Jan 9, 2019

Will scooters find a (curb) space of their own in 2019?

Jacob Baskin

CTO & Co-Founder

By 2020, will this be a row of parked scooters? (Photo by Z Klein)

By 2020, will this be a row of parked scooters? (Photo by Z Klein)

Almost everyone who tracks mobility trends agrees: 2018 was the year of the scooter. Ask TechCrunch, Forbes, CityLab, Curbed, VentureBeat or even us at Coord.

The growth of micro-mobility, particularly electric scooters, has been staggering in terms of ridership, expansion, and investment. Bird, founded less than 2 years ago, now operates in more than 100 cities, passed 10 million rides in September, and is valued at more than $2 billion. Spin, which pivoted from bike-sharing to scooters in June, was bought by Ford for $100 million. Lime, which joined the scooter game in February, served up 26 million rides in more than 100 cities worldwide and offers scooters through the Uber app. Uber separately invested a reported $200 million through its acquisition of Jump, which now offers both bikes and scooters.

Because dockless scooters and bikes offer opportunities to fill transit deserts, ease car traffic and reduce pollution, we would expect people to be celebrating their introduction to the modern commute. That has not always been the case.

Along with growing concerns about safety, scooter vandalism is becoming a serious problem. Some residents, fed up with scooters left laying on sidewalks, curbs, and in front yards, have taken to destroying the vehicles or tossing them in dumpsters. In October alone, some 60 had to be fished out of California’s Lake Merritt, the oldest wildlife refuge in North America, according to Slate. There are even entire social feeds dedicated to documenting scooter destruction. For example, the Instagram account @birdgraveyard collects examples from around the country, and @pdxscootermess tracks the destruction of scooters in Portland, Oregon.

It doesn’t have to be this way. After all, people leave cars on public streets all the time without expecting vandalism. Car parking wasn’t always an accepted use of the shared right-of-way either, but over time, cities developed laws and norms for where and how cars could be parked. Similarly, cities and micro-mobility providers can take steps to carve out a spot for scooters — -which are, after all, smaller and more environmentally friendly than cars — -and cement their future as a much-loved and frequently used form of transportation.

(Curb) Space: The Final Frontier

To boldly go where no scooter has gone before (photo by Nathan Dumlao)

To boldly go where no scooter has gone before (photo by Nathan Dumlao)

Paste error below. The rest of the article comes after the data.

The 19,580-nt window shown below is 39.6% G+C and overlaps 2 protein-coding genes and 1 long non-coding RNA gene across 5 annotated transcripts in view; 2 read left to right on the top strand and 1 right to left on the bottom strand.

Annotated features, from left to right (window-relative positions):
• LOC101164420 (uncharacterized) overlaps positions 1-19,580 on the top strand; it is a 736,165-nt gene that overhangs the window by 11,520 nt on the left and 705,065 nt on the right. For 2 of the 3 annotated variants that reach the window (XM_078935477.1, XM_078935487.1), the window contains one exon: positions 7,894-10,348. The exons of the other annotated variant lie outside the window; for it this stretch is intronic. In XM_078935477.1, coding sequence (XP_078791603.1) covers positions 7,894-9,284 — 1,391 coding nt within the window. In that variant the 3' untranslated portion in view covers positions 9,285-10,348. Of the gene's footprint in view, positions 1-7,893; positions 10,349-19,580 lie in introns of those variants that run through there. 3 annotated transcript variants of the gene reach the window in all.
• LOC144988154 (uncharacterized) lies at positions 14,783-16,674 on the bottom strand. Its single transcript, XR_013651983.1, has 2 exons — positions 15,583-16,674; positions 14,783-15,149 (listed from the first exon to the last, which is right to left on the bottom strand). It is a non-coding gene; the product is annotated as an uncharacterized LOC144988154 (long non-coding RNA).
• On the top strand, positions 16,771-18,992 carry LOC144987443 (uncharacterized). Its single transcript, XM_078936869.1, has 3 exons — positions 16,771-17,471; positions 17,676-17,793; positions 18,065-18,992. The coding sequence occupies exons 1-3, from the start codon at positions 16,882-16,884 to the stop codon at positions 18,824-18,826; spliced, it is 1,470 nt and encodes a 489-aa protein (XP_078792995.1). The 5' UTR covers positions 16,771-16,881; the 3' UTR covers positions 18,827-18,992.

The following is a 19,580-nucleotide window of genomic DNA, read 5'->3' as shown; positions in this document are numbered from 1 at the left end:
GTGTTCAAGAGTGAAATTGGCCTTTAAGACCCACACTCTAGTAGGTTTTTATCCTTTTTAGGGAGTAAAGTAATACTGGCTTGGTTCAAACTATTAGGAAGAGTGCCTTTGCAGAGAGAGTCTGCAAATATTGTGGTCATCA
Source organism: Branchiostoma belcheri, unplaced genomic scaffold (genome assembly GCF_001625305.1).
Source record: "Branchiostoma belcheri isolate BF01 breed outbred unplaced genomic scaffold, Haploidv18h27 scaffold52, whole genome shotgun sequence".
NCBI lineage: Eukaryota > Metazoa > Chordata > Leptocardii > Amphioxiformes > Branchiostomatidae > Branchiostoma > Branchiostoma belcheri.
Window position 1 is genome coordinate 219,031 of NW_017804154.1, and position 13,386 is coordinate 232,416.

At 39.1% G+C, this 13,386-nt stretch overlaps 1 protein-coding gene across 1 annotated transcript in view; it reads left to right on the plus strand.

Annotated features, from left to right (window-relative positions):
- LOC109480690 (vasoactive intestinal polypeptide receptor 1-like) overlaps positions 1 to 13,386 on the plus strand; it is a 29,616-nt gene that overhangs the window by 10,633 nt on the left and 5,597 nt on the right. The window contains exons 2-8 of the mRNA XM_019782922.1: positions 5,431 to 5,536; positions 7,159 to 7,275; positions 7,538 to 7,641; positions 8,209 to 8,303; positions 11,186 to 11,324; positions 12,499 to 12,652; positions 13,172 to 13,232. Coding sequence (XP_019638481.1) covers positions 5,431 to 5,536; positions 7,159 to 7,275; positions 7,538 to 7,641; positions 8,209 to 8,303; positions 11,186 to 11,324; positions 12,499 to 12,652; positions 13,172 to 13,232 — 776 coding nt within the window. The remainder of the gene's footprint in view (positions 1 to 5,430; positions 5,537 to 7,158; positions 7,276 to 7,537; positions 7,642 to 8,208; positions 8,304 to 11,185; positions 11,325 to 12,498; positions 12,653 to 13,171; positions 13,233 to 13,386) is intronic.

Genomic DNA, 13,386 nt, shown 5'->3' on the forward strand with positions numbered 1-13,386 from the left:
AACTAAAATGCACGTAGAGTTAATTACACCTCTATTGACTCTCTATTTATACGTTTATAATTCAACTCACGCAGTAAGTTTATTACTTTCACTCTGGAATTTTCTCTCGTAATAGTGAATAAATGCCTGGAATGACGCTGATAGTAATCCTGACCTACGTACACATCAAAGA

If 2018 was the year that scooters broke out, 2019 will be the year they need to find ways to fit in. Cities, micro-mobility operators, and riders will have to find ways for increasing numbers of scooters to coexist with drivers, bikers and pedestrians. That means better integrating scooters into the larger universe of transportation options and sharing space on already crowded roads, curbs, and sidewalks.

For example, if there’s a scooter-commuting hot spot in a neighborhood, and riders leave their scooters piled up, cities can reallocate nearby underutilized street parking space to scooter parking. Then, by sharing scooter parking locations digitally with fleet managers, cities will give fleets the tools they need to ensure riders are only parking their vehicles where they won’t block pedestrian or vehicle traffic. The city of Santa Monica, by many measures Ground Zero of the scooter explosion, has started allocating space to scooters, but as scooters expand to new cities and neighborhoods, governments must be proactive about helping scooters find their own pieces of pavement before they start to choke the street.

In order to do this, however, we first need to understand the real estate. Most cities require shared-scooter providers to share their fleet data, so they can analyze where and when scooters are available. But we also need to understand the curb itself. Many cities don’t have a good record of the rules of their curbs, or of how street and sidewalk space is being used today. Even building accurate citywide maps of curb widths and landscaping elements can be a significant challenge, and without this information, it can be hard to know where there is space that could be repurposed effectively.

That’s why it’s more important than ever to digitize the curb. Once cities know about their infrastructure in detail, they can combine this information with usage data to make informed decisions about where and how to allocate space for new forms of mobility like scooters.

This is where Coord comes in. With tools like Surveyor, we make it much faster and cheaper for city officials, transportation planners, and parking consultants to collect data about curb infrastructure. We also have experience understanding bike and scooter data to surface deeper insights about the way these systems work in practice.

If you are interested in better understanding curbs and mobility infrastructure in your city, get in touch with us at partners@coord.co to learn more. We hope that in 2019, we can help every vehicle find its own corner of the curb!

Jacob Baskin

CTO & Co-Founder

Jacob Baskin is Coord's co-founder and CTO. Before starting Coord, Jacob worked at Google, where he helped to build Doubleclick Ad Exchange, one of the Internet's largest advertising platforms. In his free time, Jacob enjoys playing bridge and walking around far-flung areas of New York City -- not just to look at the parking signs!